Become an Egg Donor
Fact: Egg Donation is an amazing opportunity for you to help others. Many women are unable to conceive due to poor quality of their eggs, but with your help, their hearts and homes will be full.
Fact: During an egg donation cycle we only retrieve eggs that would have been otherwise discarded by your body through monthly menstruation. This means that the actual number of eggs you have left is not affected by donating your eggs.
Become an Egg Donor
Minimum requirements to become an Egg Donor
- Between the ages of 18 and 28
- Physically healthy
- Have a BMI 19-29
- Have regular, monthly menstrual periods
- Not using Depo-Provera injections as a form of birth control
- Have both ovaries
- Psychologically healthy
- No current use of psychoactive drugs
- No history of substance abuse
- No family history of inheritable genetic disorders
- Willing to take injections
- Dependable, mature, and able to keep appointments
Here’s what happens when you decide to donate your eggs:
- An Egg Donor clinic screening may include the following:
- Fertility Screening: Your ovaries will be examined for the ability to produce eggs through a physical/pelvic exam, and blood tests. To determine ovarian function and reserve you may also need to have a vaginal sonogram on the second or third day of menstruation.
- Medical Screening: This involves testing for blood type, infectious diseases and general health.
- Genetic Screening: Family history will be evaluated to raise awareness of possible hereditary diseases or genetic disorders. Testing consists of blood tests for genetic diseases, such as cystic fibrosis, Tay-Sachs disease, sickle cell anemia, thalassemia, and more.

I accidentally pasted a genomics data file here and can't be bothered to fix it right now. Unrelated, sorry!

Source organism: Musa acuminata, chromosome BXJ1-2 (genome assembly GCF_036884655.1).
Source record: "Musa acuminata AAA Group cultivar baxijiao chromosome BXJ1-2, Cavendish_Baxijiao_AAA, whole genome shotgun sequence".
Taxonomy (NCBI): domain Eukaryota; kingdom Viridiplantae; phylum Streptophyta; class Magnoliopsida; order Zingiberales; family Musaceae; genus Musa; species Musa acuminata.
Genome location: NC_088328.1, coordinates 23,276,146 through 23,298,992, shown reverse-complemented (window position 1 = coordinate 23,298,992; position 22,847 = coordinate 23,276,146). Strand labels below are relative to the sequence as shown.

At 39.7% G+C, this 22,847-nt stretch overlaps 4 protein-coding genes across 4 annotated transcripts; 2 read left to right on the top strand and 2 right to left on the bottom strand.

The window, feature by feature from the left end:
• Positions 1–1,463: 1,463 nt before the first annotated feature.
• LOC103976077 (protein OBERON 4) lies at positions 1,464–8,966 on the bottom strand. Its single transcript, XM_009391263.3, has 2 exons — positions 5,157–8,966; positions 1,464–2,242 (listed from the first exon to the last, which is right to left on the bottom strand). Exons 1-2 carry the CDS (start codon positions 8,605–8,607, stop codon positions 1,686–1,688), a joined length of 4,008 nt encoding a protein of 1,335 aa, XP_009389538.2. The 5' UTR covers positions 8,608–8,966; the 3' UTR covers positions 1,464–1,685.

- Psychological Screening: You will be asked to speak with a psychologist to make sure you fully understand the benefits and risks of egg donation; your motivation to become an Egg Donor will also be discussed.
- To begin the egg donation cycle you will be put on birth control pills, which synchronizes both yours and recipient’s menstruation cycles.
- After the third week of cycle, you will have a vaginal sonogram and then begin daily self-injections of Lupron hormones. Self-injections of Lupron will be administered for 7-14 days.
- Next, a follicle-stimulating hormone (FSH) will be self-injected for approximately 8-10 days to grow the egg follicles.
- Egg donors are monitored daily during the FSH injections to measure the follicle growth and make sure it is within a healthy and appropriate range. We use vaginal sonograms and blood tests to monitor the follicle growth.
- Another STI (sexually transmitted infections) screening will be given to you before egg retrieval.
- Once the follicles have matured enough for retrieval, an injection of HCG is administered. HCG prepares the your ovaries to release the eggs.
- Egg retrieval will take place approximately 36 hours after the HCG injection.
- You will be given a light IV sedation for the egg retrieval procedure to ensure your comfort. Under ultrasound guidance, the physician will pass a needle through the vaginal wall and aspirate the follicle fluid which contains the eggs.
- Egg retrieval is a short procedure, lasting 30 minute or less, however the you will rest for an hour or two at the clinic after the retrieval. This allows us to monitor you while the effects of the anesthesia are wearing off.
- Once the anesthesia has worn off, a friend or family member can drive you home. It is highly recommended that someone stays with you for the rest of the day, in the unlikely event that complications arise.
- You can return to your normal routine one day after retrieval, with the exception of physically strenuous activity or exercise.
- You will be compensated on the day of retrieval or next business day.
Compensation is very competitive at $8,000 for first time donors and more for repeat, proven donors.
Become an Egg Donor